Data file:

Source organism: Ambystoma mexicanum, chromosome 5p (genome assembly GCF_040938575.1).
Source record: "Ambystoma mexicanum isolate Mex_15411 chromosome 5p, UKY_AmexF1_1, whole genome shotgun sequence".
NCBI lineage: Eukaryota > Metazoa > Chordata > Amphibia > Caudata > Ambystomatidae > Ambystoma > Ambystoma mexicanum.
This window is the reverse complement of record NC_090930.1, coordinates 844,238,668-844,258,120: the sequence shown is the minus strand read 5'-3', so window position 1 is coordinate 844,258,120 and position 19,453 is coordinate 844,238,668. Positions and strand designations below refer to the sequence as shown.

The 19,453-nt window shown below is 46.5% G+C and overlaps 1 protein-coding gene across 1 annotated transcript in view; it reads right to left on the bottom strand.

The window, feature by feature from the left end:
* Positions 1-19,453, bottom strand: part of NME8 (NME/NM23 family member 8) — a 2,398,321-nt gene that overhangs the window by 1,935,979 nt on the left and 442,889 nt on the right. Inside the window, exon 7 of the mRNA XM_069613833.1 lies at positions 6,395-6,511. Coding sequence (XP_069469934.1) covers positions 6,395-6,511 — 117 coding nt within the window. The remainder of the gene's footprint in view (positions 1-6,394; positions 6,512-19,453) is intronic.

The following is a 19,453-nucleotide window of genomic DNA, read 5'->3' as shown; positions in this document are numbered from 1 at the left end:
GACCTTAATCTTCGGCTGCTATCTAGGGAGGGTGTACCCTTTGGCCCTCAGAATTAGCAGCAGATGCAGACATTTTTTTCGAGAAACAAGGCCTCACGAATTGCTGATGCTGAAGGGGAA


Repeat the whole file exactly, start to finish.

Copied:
Source organism: Ambystoma mexicanum, chromosome 5p (genome assembly GCF_040938575.1).
Source record: "Ambystoma mexicanum isolate Mex_15411 chromosome 5p, UKY_AmexF1_1, whole genome shotgun sequence".
NCBI lineage: Eukaryota > Metazoa > Chordata > Amphibia > Caudata > Ambystomatidae > Ambystoma > Ambystoma mexicanum.
This window is the reverse complement of record NC_090930.1, coordinates 844,238,668-844,258,120: the sequence shown is the minus strand read 5'-3', so window position 1 is coordinate 844,258,120 and position 19,453 is coordinate 844,238,668. Positions and strand designations below refer to the sequence as shown.

The 19,453-nt window shown below is 46.5% G+C and overlaps 1 protein-coding gene across 1 annotated transcript in view; it reads right to left on the bottom strand.

The window, feature by feature from the left end:
* Positions 1-19,453, bottom strand: part of NME8 (NME/NM23 family member 8) — a 2,398,321-nt gene that overhangs the window by 1,935,979 nt on the left and 442,889 nt on the right. Inside the window, exon 7 of the mRNA XM_069613833.1 lies at positions 6,395-6,511. Coding sequence (XP_069469934.1) covers positions 6,395-6,511 — 117 coding nt within the window. The remainder of the gene's footprint in view (positions 1-6,394; positions 6,512-19,453) is intronic.

The following is a 19,453-nucleotide window of genomic DNA, read 5'->3' as shown; positions in this document are numbered from 1 at the left end:
GACCTTAATCTTCGGCTGCTATCTAGGGAGGGTGTACCCTTTGGCCCTCAGAATTAGCAGCAGATGCAGACATTTTTTTCGAGAAACAAGGCCTCACGAATTGCTGATGCTGAAGGGGAA